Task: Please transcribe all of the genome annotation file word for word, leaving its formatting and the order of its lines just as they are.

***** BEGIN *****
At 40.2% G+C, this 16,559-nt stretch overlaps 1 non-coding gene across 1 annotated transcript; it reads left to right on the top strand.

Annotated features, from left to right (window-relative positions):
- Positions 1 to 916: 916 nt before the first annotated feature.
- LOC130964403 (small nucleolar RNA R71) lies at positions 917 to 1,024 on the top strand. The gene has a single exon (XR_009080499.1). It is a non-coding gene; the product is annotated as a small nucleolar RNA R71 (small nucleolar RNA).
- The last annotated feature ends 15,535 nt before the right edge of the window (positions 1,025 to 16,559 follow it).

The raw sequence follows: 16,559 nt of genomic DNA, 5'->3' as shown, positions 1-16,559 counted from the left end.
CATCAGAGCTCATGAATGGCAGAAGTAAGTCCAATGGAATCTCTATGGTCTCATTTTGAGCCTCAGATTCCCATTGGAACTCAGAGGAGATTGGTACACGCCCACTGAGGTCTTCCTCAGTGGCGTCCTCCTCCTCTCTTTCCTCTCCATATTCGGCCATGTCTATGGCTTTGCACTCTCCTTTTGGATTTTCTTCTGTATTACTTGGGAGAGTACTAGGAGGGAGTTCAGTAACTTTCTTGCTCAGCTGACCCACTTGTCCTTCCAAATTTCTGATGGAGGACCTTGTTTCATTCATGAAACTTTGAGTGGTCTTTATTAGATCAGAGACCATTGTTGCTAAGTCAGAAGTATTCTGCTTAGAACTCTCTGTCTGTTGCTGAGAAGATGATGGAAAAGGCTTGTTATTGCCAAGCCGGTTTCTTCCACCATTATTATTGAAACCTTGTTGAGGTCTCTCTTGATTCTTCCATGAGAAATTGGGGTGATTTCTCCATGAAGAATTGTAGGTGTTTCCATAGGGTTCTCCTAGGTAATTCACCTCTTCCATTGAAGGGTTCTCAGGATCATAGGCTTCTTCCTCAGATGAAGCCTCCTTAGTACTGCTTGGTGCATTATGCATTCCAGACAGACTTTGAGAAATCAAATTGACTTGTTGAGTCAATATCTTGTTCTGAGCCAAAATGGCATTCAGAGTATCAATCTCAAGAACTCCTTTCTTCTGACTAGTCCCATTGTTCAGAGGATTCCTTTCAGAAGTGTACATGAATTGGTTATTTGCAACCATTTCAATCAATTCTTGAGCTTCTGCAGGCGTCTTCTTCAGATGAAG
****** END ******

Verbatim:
At 40.2% G+C, this 16,559-nt stretch overlaps 1 non-coding gene across 1 annotated transcript; it reads left to right on the top strand.

Annotated features, from left to right (window-relative positions):
- Positions 1 to 916: 916 nt before the first annotated feature.
- LOC130964403 (small nucleolar RNA R71) lies at positions 917 to 1,024 on the top strand. The gene has a single exon (XR_009080499.1). It is a non-coding gene; the product is annotated as a small nucleolar RNA R71 (small nucleolar RNA).
- The last annotated feature ends 15,535 nt before the right edge of the window (positions 1,025 to 16,559 follow it).

The raw sequence follows: 16,559 nt of genomic DNA, 5'->3' as shown, positions 1-16,559 counted from the left end.
CATCAGAGCTCATGAATGGCAGAAGTAAGTCCAATGGAATCTCTATGGTCTCATTTTGAGCCTCAGATTCCCATTGGAACTCAGAGGAGATTGGTACACGCCCACTGAGGTCTTCCTCAGTGGCGTCCTCCTCCTCTCTTTCCTCTCCATATTCGGCCATGTCTATGGCTTTGCACTCTCCTTTTGGATTTTCTTCTGTATTACTTGGGAGAGTACTAGGAGGGAGTTCAGTAACTTTCTTGCTCAGCTGACCCACTTGTCCTTCCAAATTTCTGATGGAGGACCTTGTTTCATTCATGAAACTTTGAGTGGTCTTTATTAGATCAGAGACCATTGTTGCTAAGTCAGAAGTATTCTGCTTAGAACTCTCTGTCTGTTGCTGAGAAGATGATGGAAAAGGCTTGTTATTGCCAAGCCGGTTTCTTCCACCATTATTATTGAAACCTTGTTGAGGTCTCTCTTGATTCTTCCATGAGAAATTGGGGTGATTTCTCCATGAAGAATTGTAGGTGTTTCCATAGGGTTCTCCTAGGTAATTCACCTCTTCCATTGAAGGGTTCTCAGGATCATAGGCTTCTTCCTCAGATGAAGCCTCCTTAGTACTGCTTGGTGCATTATGCATTCCAGACAGACTTTGAGAAATCAAATTGACTTGTTGAGTCAATATCTTGTTCTGAGCCAAAATGGCATTCAGAGTATCAATCTCAAGAACTCCTTTCTTCTGACTAGTCCCATTGTTCAGAGGATTCCTTTCAGAAGTGTACATGAATTGGTTATTTGCAACCATTTCAATCAATTCTTGAGCTTCTGCAGGCGTCTTCTTCAGATGAAG